Nuclear Receptors: Connecting Human Health to the Environment
The Experimental 3D Structure of Nuclear Receptors. A Starting Point for Computational Investigations?
Protein Structure Analysis with Constraint Programming
Molecular Dynamics: a Tool to Understand Nuclear Receptors
Docking, Screening and Selectivity Prediction for Small-molecule Nuclear Receptor Modulators
A Nuclear G Protein-coupled Estrogen Receptor, GPER. Homology Modeling Studies Toward Its Ligand-binding Mode Characterization
Reporter Bioluminescent Mice to Test Computational Studies
From Computational Simulations on Nuclear Receptors to Chemosensors for Food Safety
About this book
Nuclear receptors (NR) are ligand-induced activated transcription factors that are involved in numerous biological processes. Since the 1990's when the first structures were determined by means of X ray diffraction, the number of NR structures has increased considerably. Moreover several 'omics' projects (genomics, pharmcogenomics and proteomics) have opened up great opportunities for the discovery of new targets, the characterization of abnormal protein patterns, the selection of "tailored" drugs and the evaluation of drug efficacy even with a lack of structural data. Furthermore, structure-based drug design, computational methods for in silico screening and nanobiotechnology- based tools are simplifying this time-consuming and money-intensive research of lead compounds and, possibly, new drugs. Biological interactions such as those that occur between a protein and ligand are concerted events where flexible molecules interact. Thus understanding flexibility of large molecules or biological complexes is of primary importance to help define the right model to approximate the reality for drug discovery, virtual screening, food safety analysis, etc. NRs are known as flexible targets, with many structural similarities, in particular for their Ligand Binding Domain: these similarities could be assumed to share behavioural qualities that belong to this class of compounds. Thus to supply a possible, complete and exhaustive answer to questions about the behaviour of NRs, their interactions with new potential drugs, endocrine disruptors such as animal and human food toxins, food additives or industry residuals, it is mandatory to approach the problem from a different point of view: a molecular modelling approach, steered synthesis, and in vitro and in vivo tests, etc. The aim of this book is to provide a state of the art review on investigations into Nuclear Receptors.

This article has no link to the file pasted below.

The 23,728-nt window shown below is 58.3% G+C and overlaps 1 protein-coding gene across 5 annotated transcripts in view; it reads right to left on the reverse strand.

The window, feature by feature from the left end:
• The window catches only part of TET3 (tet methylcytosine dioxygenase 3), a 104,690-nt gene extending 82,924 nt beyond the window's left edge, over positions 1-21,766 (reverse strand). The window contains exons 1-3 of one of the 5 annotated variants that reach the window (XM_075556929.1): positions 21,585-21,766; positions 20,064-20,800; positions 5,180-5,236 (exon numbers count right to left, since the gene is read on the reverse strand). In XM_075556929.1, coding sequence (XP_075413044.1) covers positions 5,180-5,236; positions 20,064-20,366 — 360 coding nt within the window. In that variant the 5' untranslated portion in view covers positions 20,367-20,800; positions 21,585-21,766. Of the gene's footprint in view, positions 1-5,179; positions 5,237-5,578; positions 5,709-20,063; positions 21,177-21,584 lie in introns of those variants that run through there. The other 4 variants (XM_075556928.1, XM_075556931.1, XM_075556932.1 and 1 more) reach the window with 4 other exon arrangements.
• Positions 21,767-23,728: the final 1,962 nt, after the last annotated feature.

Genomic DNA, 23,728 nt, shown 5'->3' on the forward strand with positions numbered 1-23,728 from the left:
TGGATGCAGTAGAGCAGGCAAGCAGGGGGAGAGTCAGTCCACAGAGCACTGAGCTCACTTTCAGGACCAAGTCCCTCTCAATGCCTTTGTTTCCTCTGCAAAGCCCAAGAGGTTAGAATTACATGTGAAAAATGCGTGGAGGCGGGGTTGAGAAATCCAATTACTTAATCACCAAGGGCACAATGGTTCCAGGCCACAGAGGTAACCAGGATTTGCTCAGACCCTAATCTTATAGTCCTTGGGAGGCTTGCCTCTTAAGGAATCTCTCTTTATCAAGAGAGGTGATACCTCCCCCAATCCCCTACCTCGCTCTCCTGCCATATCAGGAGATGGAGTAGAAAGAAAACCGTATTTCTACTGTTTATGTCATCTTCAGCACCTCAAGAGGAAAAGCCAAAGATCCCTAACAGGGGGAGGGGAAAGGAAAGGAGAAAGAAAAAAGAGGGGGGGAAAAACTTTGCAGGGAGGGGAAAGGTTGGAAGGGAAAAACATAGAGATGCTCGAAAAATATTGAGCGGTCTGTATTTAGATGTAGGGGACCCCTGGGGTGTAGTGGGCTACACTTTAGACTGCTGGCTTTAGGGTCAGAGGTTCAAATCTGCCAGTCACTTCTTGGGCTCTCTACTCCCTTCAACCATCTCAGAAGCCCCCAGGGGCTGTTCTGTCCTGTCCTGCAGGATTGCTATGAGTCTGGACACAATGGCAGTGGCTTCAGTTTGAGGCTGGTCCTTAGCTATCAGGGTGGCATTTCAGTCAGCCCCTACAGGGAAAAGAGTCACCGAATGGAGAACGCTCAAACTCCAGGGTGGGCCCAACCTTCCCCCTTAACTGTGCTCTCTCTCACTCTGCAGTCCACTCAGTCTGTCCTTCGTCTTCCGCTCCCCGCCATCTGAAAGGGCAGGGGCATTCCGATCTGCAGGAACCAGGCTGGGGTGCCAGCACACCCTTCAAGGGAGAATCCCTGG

Professor Cozzini's main research interests have been the development of chemistry software and Database Design and the study of non covalent interactions in large organic host-guest complexes such as mono and bis-calixarenes, cyclodestrins and phorphirins, using different computational techniques. He is involved in the study of in silico molecular association using different molecular modelling approaches. In particular, he developed, together with Profs. Abraham, Kellogg and Mozzarelli, a new methodology based on a non Newtonian force field (HINT), to study biomolecular association, including the evaluation of the water role and the protonation state of the models. He has collaborations with Profs. D. Abraham and G. Kellogg, Institute for Structural Biology and Drug Discovery, Virginia Commonwealth (VA), Prof. A. Olson, Molecular Graphics Laboratory, The Scripps Research Institute, La Jolla (CA), Prof. S. Guccione, Department of Pharmaceutical Sciences, University of Catania, and with colleagues at University of Parma. Glen E. Kellogg is an Associate Professor in the Department of Medicinal Chemistry at Virginia Commonwealth University, USA.